sailed up and down the Nile loaded with goods for trade. The Mayor exchanged
cereals, textiles, paper and dried fish, beads and luxury items for copper,
spices, ebony, ivory and incense from foreign lands. Despite the wealth of the
city of Gesy, some things were unattainable here. Trees did not grow
plentifully beside the Nile, and building timber came from the cedars of Byblos
(Lebanon) in the north. The Mayor has access to all the produce of the African
interior through trade links with the princes of Nubia, who supplied gold,
semi-precious stones and exotic animals. Gesy merchants crossed the Red Sea and
travelled through the desert as far as the lands of Kush and Punt in the south.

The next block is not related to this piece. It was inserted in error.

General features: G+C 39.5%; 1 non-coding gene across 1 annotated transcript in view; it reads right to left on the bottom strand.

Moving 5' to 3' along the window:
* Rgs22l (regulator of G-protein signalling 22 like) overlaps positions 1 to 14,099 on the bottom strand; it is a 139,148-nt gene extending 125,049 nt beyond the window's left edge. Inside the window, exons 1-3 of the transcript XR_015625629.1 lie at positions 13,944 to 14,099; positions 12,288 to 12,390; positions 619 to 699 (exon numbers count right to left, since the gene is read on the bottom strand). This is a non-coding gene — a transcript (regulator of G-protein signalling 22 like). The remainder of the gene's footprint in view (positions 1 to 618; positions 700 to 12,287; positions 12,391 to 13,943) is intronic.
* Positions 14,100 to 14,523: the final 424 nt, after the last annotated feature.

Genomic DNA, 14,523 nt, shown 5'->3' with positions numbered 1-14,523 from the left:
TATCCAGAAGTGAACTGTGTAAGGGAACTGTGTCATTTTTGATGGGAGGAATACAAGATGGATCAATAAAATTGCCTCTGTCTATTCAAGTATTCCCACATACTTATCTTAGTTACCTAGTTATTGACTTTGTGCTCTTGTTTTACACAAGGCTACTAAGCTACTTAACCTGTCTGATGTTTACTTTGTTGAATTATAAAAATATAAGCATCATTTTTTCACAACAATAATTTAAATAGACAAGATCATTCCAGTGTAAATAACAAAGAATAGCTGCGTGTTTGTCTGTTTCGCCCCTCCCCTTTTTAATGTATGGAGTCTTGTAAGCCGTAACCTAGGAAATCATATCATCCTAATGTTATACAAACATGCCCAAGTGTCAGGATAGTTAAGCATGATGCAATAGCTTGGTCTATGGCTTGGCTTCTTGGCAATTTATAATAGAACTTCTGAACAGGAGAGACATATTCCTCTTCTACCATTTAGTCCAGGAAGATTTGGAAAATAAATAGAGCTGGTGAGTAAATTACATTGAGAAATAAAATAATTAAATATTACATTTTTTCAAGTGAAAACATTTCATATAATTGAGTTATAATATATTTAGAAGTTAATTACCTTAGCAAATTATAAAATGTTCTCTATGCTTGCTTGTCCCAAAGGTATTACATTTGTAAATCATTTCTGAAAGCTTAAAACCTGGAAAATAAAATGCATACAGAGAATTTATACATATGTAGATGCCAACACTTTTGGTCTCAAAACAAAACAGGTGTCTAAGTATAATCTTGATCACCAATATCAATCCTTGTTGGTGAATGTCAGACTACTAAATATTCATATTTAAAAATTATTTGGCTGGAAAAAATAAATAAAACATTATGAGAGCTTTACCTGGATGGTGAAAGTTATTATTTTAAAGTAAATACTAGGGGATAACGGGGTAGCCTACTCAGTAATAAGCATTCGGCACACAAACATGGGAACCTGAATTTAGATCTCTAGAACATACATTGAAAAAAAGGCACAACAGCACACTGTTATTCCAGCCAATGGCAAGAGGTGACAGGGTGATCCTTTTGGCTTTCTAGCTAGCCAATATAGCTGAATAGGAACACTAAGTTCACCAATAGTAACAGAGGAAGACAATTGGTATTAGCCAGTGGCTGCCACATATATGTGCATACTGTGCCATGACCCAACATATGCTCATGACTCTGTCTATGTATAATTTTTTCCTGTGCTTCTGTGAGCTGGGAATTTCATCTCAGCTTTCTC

Countries that had been defeated in war or wanted to be friendly to the Pharaoh
paid tribute in the form of expensive goods such as horses and wheeled chariots,
and these gifts were often channelled through the the city of Gesy.
The Mayor of Gesy liked wild and
exotic animals from other countries to have on show in the Gesy Zoo for his
citizens to look at.
DID YOU KNOW ?
That after sunset, Nile
sailing ships stayed moored, because the sailors could not see the shifting
sandbanks in the darkness.
FAIR EXCHANGE :
The value of trade goods for exchange by barter was carefully worked out. In the
marketplace, a clay pot might pay for some linen cloth.SAILORS' PAY : Sailors who worked on the large wooden trading vessels
were paid with grain. When their ships docked, they were able to visit the
quayside stalls and swap their grain for clothing, fresh fruit and
COUNTING THE CARGO : All foreign trade goods belonged to the Pharaoh. Scribes
kept careful records of the cargoes as they were unloaded.
These sticks were used for
playing games.Elephant tusks were imported from African lands to the south.